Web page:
Media Release

Public Rights Lost Under Proposed Development Permit System

May 26 1998

Toronto.The Canadian Environmental Law Association has called for public input and appeal rights in a Development Permit system proposed by the Ministry of Municipal Affairs and Housing. Responding to a Discussion Paper issued by the Ministry, CELA criticized the proposal which could see municipal decisions made on development applications in "development permit" areas, with no notice to the surrounding land owners or the public.

In its brief to the Ministry, CELA pointed out that the proposed system would give members of the public and surrounding land owners no right of input into the decisions being made, and no right of appeal from the development decisions made by the local municipality in those areas. For example, in a development permit area that listed industrial uses, a municipality might decide to allow a new chemical packaging plant without notice to the public, nor public input. Under the proposed system, a neighbour who found that no groundwater protection had been required by the municipality would be unable to appeal the decision.

The Discussion Paper stated that one of the aims of the proposed system was to move public input "up front" to the Official Plan and development permit by-law stages. CELA raised concerns that people will have little appreciation at those preliminary stages of future impacts that might result from development applications. CELA also pointed out that many of the province's environmental, health and safety laws can only be applied in the context of particular applications.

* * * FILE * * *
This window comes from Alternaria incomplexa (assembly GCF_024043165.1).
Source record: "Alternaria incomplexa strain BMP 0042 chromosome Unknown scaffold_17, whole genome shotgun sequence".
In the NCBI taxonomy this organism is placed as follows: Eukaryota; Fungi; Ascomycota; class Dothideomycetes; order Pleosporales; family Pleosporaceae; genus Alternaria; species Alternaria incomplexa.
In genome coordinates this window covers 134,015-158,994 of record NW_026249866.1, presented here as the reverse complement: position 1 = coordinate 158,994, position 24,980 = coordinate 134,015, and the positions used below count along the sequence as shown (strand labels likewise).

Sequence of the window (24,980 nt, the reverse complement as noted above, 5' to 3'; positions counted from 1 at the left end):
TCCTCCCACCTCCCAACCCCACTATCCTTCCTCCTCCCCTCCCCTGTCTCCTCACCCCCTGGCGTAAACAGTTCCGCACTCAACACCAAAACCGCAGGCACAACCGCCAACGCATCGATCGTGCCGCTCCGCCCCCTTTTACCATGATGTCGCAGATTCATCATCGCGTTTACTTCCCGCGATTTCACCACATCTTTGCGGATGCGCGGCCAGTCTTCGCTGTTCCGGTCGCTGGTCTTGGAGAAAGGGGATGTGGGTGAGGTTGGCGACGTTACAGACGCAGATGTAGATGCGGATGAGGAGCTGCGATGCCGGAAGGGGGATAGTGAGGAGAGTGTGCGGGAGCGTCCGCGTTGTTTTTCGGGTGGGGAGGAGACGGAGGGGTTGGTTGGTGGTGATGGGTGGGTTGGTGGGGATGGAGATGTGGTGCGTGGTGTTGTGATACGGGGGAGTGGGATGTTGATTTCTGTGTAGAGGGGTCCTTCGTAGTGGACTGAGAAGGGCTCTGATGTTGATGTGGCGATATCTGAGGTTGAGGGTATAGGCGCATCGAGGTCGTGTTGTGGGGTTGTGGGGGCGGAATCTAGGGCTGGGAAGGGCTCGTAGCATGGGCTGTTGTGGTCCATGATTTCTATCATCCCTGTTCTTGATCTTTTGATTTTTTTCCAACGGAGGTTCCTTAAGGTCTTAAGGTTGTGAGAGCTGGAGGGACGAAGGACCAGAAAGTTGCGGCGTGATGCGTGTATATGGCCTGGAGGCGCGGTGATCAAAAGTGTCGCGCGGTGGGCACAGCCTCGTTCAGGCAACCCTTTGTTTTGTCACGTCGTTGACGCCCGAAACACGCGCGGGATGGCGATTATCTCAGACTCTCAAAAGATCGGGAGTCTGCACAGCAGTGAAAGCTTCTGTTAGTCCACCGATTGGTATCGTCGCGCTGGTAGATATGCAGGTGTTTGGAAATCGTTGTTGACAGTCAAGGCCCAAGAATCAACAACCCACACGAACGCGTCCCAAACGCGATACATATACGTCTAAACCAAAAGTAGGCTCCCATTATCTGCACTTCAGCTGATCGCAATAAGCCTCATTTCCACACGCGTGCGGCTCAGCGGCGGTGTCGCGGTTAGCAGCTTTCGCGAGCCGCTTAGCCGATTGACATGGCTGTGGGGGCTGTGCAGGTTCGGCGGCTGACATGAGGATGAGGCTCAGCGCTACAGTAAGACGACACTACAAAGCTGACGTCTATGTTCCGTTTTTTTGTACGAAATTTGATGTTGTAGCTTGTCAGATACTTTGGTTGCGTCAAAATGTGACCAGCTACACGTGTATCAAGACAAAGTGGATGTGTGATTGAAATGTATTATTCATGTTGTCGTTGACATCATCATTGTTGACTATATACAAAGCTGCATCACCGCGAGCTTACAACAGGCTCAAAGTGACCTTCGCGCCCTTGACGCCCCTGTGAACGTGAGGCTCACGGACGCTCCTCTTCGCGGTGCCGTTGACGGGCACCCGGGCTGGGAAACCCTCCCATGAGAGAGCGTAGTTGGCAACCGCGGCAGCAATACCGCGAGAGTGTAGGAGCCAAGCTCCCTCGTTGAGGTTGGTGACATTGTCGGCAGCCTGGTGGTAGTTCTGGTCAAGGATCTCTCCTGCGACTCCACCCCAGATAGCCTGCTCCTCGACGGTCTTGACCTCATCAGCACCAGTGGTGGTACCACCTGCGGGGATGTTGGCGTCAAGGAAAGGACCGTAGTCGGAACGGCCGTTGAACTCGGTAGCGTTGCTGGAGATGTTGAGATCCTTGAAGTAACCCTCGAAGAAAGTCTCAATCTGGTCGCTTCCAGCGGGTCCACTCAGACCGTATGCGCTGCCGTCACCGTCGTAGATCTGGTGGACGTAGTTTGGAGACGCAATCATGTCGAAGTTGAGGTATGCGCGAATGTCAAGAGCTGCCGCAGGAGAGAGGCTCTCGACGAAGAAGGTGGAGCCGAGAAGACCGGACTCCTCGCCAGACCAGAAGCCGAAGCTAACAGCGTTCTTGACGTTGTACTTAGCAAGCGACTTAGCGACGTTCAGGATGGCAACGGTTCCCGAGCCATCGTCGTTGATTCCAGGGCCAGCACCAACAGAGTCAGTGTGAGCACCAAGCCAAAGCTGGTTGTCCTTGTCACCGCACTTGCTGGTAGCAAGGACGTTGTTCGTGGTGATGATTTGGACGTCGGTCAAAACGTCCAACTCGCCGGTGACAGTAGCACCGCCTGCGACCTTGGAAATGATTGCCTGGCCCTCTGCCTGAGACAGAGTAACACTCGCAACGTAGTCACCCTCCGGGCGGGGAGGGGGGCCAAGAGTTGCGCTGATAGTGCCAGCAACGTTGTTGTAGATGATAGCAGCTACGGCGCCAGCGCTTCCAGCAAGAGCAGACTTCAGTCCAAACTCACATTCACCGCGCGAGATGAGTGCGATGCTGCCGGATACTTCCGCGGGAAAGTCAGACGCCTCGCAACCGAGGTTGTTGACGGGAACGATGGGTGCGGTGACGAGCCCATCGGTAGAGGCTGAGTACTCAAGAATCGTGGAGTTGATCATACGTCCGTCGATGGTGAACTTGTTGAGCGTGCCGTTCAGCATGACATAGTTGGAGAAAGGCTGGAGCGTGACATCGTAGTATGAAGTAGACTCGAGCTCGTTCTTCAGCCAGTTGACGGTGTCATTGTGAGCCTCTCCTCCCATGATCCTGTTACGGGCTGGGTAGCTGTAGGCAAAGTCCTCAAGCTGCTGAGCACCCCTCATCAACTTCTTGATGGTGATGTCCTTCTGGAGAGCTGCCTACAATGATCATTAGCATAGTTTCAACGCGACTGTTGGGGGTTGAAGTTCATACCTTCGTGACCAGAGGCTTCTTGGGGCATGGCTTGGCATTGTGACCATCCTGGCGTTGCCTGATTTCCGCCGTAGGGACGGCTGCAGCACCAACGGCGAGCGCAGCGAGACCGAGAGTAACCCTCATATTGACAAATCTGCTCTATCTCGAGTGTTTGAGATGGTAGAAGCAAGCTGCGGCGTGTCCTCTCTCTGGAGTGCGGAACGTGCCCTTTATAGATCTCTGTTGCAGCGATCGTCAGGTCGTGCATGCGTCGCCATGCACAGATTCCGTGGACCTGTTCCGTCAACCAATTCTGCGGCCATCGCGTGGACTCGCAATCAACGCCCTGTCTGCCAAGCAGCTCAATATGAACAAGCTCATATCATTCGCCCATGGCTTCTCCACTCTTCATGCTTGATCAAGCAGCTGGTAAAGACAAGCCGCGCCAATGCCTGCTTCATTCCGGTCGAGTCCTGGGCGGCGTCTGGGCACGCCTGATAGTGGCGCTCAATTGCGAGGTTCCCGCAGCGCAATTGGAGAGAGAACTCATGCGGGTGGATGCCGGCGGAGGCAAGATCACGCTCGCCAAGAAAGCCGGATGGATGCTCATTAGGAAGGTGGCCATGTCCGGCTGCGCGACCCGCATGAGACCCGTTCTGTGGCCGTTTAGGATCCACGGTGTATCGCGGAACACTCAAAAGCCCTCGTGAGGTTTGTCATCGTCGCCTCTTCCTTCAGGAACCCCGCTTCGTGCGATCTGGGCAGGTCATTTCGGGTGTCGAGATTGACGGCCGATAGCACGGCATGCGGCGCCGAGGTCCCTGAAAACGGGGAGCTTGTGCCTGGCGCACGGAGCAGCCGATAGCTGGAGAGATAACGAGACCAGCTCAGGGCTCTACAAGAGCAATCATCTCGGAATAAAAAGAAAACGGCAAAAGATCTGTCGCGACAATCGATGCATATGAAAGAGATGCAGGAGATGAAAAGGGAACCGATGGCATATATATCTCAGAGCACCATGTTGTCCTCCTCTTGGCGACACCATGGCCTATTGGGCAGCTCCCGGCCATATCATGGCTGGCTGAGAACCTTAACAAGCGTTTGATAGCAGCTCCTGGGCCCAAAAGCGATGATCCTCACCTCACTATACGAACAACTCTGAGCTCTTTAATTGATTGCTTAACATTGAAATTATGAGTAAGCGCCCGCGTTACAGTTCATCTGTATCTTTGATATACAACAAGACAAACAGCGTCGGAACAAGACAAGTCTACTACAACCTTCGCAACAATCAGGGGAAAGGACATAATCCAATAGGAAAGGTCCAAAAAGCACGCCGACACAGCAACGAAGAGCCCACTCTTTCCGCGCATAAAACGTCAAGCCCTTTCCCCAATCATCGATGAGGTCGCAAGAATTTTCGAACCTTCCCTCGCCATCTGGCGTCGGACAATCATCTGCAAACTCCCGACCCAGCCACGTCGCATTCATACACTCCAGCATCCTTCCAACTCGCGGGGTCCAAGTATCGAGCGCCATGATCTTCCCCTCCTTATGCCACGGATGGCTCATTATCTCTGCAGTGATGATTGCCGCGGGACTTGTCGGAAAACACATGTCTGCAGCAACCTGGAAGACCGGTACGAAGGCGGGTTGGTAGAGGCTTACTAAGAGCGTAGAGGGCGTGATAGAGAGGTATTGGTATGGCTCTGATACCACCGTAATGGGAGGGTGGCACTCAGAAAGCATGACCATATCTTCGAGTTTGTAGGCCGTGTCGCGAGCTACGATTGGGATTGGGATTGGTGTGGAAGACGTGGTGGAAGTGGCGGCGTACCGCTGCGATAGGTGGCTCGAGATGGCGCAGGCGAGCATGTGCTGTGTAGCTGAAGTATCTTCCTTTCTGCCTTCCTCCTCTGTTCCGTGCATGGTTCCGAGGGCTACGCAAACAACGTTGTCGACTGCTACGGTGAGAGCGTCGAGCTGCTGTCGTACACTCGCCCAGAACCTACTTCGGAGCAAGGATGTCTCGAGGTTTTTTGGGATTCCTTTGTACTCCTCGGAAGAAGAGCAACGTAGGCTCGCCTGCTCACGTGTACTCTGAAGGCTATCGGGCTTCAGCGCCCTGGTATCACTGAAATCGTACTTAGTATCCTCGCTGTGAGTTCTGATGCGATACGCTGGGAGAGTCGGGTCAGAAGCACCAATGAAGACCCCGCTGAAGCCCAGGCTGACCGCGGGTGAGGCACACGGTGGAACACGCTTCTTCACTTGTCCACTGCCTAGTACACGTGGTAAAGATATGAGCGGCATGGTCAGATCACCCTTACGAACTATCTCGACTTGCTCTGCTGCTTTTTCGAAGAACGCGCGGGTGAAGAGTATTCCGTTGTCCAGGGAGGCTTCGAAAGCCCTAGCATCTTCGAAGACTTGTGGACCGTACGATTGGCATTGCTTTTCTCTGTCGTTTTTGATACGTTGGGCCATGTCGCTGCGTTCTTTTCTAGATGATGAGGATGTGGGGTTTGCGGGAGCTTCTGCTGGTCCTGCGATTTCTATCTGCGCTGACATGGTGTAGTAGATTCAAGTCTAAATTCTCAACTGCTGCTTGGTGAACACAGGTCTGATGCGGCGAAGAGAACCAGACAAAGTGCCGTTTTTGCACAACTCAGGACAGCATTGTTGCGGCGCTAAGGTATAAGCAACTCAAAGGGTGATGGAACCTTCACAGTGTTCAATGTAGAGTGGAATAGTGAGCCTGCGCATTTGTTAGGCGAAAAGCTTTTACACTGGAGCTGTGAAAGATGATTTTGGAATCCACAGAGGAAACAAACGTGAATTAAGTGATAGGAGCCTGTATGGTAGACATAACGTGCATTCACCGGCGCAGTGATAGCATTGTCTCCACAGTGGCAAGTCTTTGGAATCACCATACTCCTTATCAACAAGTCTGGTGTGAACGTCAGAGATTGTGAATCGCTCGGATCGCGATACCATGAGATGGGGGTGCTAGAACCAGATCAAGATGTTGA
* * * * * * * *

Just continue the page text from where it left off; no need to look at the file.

CELA also alleges that provincial environmental, health and safety laws and policies will be inadequately applied and enforced under the new system. Requirements will be inconsistent across the province, and residents from one municipality to another will receive very different levels of protection.

Theresa McClenaghan, counsel with Canadian Environmental Law Association said, "When you combine the impact of the proposed development permit area system with the down-loading of environmental and health responsibilities from the province, I fear that municipalities, particularly the smaller, rural municipalities will be unable to cope."

CELA also criticized the possibility of delegating the decisions to grant development applications under the new system to non-elected bodies or municipal staff. "Elected and accountable municipal representatives must be the decision makers, especially when developers ask for special consideration or exceptions from the rules," said McClenaghan.

The submission was endorsed by eighteen environmental and citizen's groups from across Ontario, including the Federation of Ontario Naturalists, the Coalition on the Niagara Escarpment and the Wildlands League.

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For more information:

Theresa McClenaghan, Counsel, 416-960-2284
Kathleen Cooper, Researcher, 416-960-2284